## Simple Point Kinetics Equation without Delayed Neutrons

An equation governing the neutron kinetics of the system without source and with the absence of delayed neutrons is **the point kinetics equation** (in certain form). This equation states that the time change of the neutron population is equal to the **excess of neutron production** (by fission) **minus neutron loss** by absorption** in one prompt neutron lifetime**. The role of prompt neutron lifetime is evident. Shorter lifetimes give simply faster responses of multiplying systems.

If there are neutrons in the system at t=0, that is, if n(0) > 0, the solution of this equation gives the simplest form of point kinetics equation (without source and without delayed neutrons).

This simple point kinetics equation is often expressed is terms of reactivity and prompt generation time, **Λ**, as:

where

**ρ**= (k-1)/k is the reactivity, which describes the**deviation of an effective multiplication factor from unity**.**Λ = l/k**_{eff}**= prompt neutron generation time,**which is the average time from a prompt neutron emission to an absorption that results only in fission.

Both forms of the point kinetics equation are valid. The equation using **Λ, prompt neutron generation time, **is usually better for calculations. This is because most reactivity transients are induced by changes in the absorption cross-section rather than in the fission cross-section. During this transients the prompt neutron lifetime is not constant whereas the prompt generation time remains constant.

Example:

Let us consider that **the prompt neutron lifetime is ~2 x 10**** ^{-5}** and k (k

_{∞}– neutron multiplication factor) will be step increased

**by only 0.01%**(

**i.e. 10pcm or ~1.5 cents**), that is k

_{∞}=1.0000 will increase to k

_{∞}=1.0001.

It must be noted such reactivity insertion (10pcm)** is very small** in case of LWRs. The reactivity insertions **of the order of one pcm** are for LWRs **practically unrealizable**. In this case the reactor period will be:

**T = l / (k**_{∞ }**– 1) = 2 x 10**^{-5 }**/ (1.0001 – 1) = 0.2s**

**This is a very short period.** In one second the neutron flux (and power) in the reactor would increase by a factor of e^{5} = 2.718^{5}, in 10 seconds the reactor would pass through 50 periods and the power would increase by e^{50} = ……

Furthermore in case of fast reactors in which prompt neutron lifetimes are **of the order of 10**^{-7}** second**, the response of such a small reactivity insertion will be even more unimaginable. In case of 10^{-7} the period will be:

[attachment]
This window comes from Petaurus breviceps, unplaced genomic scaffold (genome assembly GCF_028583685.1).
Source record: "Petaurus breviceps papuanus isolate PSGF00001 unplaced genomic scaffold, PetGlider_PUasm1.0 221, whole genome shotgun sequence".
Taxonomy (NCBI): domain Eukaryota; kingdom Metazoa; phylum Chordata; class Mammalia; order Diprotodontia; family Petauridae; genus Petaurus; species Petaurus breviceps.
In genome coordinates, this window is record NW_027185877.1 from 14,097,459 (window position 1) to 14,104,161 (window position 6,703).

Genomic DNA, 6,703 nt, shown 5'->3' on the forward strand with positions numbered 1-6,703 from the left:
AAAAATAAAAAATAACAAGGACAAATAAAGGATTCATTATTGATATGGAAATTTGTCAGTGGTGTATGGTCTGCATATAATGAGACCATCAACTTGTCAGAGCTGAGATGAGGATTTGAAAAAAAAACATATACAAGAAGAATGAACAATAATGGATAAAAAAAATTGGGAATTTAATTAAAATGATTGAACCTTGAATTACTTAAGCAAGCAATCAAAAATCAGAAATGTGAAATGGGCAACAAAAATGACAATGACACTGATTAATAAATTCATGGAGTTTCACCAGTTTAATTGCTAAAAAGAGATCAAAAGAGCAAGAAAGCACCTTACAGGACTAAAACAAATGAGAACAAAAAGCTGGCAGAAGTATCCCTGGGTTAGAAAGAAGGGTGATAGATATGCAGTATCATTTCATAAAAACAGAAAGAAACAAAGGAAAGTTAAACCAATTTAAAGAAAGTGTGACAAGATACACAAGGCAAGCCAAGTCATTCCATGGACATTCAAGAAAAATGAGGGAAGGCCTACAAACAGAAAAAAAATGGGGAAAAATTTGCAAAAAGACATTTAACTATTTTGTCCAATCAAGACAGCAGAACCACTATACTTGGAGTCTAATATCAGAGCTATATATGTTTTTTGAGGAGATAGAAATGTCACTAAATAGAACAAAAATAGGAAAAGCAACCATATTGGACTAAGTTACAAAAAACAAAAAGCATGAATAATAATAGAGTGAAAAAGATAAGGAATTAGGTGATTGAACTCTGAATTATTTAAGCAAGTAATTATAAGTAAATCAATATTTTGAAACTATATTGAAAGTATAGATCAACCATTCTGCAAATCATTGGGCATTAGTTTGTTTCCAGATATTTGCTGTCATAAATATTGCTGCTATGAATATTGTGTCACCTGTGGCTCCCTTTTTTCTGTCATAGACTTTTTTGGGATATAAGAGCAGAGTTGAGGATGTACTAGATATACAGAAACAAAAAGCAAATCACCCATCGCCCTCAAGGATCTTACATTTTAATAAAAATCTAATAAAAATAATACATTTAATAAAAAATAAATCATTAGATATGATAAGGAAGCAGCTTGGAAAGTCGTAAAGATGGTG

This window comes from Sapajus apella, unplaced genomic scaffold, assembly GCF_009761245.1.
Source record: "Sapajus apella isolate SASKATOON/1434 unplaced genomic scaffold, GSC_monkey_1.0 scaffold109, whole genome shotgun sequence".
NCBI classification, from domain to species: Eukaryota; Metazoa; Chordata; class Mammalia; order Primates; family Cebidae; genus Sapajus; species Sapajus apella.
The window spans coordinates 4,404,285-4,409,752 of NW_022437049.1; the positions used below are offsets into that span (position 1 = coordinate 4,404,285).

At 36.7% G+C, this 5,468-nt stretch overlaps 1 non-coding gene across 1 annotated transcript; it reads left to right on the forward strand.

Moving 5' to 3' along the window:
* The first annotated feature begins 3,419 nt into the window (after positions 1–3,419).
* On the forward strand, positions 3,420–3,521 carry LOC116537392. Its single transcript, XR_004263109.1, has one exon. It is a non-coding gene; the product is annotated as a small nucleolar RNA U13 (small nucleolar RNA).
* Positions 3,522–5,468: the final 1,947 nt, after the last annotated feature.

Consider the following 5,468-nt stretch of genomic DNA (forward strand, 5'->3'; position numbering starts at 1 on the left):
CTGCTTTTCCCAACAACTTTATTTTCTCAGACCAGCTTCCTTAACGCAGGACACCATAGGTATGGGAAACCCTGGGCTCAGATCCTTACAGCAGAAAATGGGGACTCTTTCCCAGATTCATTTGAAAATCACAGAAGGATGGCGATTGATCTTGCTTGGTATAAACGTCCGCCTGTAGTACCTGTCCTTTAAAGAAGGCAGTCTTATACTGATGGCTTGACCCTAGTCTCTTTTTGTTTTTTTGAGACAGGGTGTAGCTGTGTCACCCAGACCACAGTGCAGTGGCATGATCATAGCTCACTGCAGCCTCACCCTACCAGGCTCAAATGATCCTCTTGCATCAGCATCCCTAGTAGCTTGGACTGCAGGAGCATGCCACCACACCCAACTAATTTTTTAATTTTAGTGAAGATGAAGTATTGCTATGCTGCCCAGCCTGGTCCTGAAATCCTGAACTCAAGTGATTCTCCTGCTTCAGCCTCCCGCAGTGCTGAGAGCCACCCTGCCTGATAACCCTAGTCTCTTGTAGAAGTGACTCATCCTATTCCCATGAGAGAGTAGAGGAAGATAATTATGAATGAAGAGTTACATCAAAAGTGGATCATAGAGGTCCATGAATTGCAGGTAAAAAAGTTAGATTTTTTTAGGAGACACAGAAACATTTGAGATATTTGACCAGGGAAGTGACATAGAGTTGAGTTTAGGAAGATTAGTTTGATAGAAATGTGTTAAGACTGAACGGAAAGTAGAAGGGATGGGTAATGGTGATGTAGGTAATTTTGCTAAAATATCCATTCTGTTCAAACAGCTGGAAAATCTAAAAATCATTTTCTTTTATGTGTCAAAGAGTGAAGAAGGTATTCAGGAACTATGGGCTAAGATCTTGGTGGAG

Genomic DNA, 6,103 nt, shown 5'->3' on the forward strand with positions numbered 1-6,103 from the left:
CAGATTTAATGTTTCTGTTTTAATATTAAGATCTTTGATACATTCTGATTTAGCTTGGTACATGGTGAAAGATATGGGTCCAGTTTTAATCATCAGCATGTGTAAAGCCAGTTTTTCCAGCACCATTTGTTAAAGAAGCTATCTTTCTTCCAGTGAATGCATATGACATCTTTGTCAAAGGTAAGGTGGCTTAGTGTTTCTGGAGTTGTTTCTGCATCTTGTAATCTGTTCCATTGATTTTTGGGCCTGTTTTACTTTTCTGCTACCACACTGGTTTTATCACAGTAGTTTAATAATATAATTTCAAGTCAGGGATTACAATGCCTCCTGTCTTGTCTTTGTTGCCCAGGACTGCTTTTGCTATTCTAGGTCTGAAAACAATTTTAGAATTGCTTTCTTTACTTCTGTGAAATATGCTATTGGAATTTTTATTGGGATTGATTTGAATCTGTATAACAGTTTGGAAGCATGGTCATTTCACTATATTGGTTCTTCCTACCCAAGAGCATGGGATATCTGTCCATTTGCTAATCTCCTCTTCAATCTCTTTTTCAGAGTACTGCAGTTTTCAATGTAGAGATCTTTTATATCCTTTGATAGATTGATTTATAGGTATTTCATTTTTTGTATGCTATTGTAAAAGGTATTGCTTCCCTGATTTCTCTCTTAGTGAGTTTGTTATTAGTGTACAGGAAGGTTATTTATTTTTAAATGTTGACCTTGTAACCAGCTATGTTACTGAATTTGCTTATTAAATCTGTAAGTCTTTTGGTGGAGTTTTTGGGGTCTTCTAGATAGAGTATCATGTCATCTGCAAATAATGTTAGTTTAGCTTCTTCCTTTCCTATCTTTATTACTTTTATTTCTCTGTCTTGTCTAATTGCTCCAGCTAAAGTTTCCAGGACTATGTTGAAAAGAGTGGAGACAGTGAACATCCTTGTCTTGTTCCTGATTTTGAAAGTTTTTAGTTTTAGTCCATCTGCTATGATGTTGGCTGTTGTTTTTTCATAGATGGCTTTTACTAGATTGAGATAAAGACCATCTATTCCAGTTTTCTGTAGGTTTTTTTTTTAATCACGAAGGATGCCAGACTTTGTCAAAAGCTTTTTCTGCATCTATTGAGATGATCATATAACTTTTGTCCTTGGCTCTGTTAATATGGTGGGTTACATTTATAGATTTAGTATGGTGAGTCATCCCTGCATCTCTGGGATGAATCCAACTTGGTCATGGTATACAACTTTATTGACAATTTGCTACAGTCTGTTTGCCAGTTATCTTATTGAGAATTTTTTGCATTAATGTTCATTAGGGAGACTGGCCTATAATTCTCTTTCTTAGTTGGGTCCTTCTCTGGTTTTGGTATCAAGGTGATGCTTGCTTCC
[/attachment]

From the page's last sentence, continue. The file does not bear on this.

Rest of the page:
**T = l / (k**_{∞ }**– 1) = 10-7 / (1.0001 – 1) = 0.001s**

**Reactors with such a kinetics would be very difficult to control.** **Fortunately this behaviour is not observed** in any multiplying system. Actual reactor periods are observed to be considerably longer than computed above and therefore the nuclear chain reaction can be **controlled more easily**. The longer periods are observed due to the presence of **the delayed neutrons****.**

## Simple Point Kinetics Equation with Delayed Neutrons

The simplest equation governing the neutron kinetics of the system with delayed neutrons is the simple **point kinetics equation with delayed neutrons**. This equation states that the time change of the neutron population is equal to the **excess of neutron production** (by fission) **minus neutron loss** by absorption **in one ****mean generation time with delayed neutrons**** (l**_{d}**)**.

**l**_{d}** = (1 – β).l**_{p}** + ∑l**_{i}** . β**_{i}** => l**_{d}** = (1 – β).l**_{p}** + ∑τ**_{i}** . β**_{i}

where

**(1 – β)**is the fraction of all neutrons emitted as prompt neutrons**l**is the prompt neutron lifetime_{p}**τ**is the mean precursor lifetime, the inverse value of the decay constant_{i }**τ**_{i}**= 1/λ**_{i}- The weighted delayed generation time is given by
**τ = ∑τ**_{i}**. β**_{i}**/ β = 13.05 s** - Therefore the weighted decay constant
**λ = 1 / τ ≈ 0.08 s**^{-1}

The number, **0.08 s**** ^{-1}**, is relatively high and have

**a dominating effect of reactor time response**, although delayed neutrons are a small fraction of all neutrons in the core. This is best illustrated by calculating a weighted mean generation time with delayed neutrons:

**l**_{d}** = (1 – β).l**_{p}** + ∑τ**_{i}** . β**_{i}** = (1 – 0.0065). 2 x 10**^{-5}** + 0.085 = 0.00001987 + 0.085 ≈ 0.085**

In short, **the mean generation time with delayed neutrons** is about **~0.1 s**, rather than ~**10**** ^{-5}** as in section Prompt Neutron Lifetime, where the delayed neutrons were omitted.

The role of **l**** _{d}** is evident. Longer lifetimes give simply slower responses of multiplying systems. The role of reactivity (k

_{eff}– 1) is also evident. Higher reactivity gives simply larger response of multiplying system.

If there are neutrons in the system at t=0, that is, if n(0) > 0, the solution of this equation gives **the simplest point kinetics equation with delayed neutrons (similarly to the ****case without delayed neutrons****):**

Example:

Let us consider that **the mean generation time with delayed neutrons is ~0.085** and k (k_{∞} – neutron multiplication factor) will be step increased **by only 0.01%** (**i.e. 10pcm or ~1.5 cents**), that is k_{∞}=1.0000 will increase to k_{∞}=1.0001.

It must be noted such reactivity insertion (10pcm)** is very small** in case of LWRs (e.g. one step by control rods). The reactivity insertions **of the order of one pcm** are for LWRs **practically unrealizable**. In this case the reactor period will be:

**T = l**_{d}** / (k**_{∞}**-1) = 0.085 / (1.0001-1) = 850s**

This is a very long period. In ~14 minutes the neutron flux (and power) in the reactor would increase by a factor of e = 2.718. This is completely different dimension of the response on reactivity insertion in comparison with the case without presence of delayed neutrons, where the reactor period was 1 second.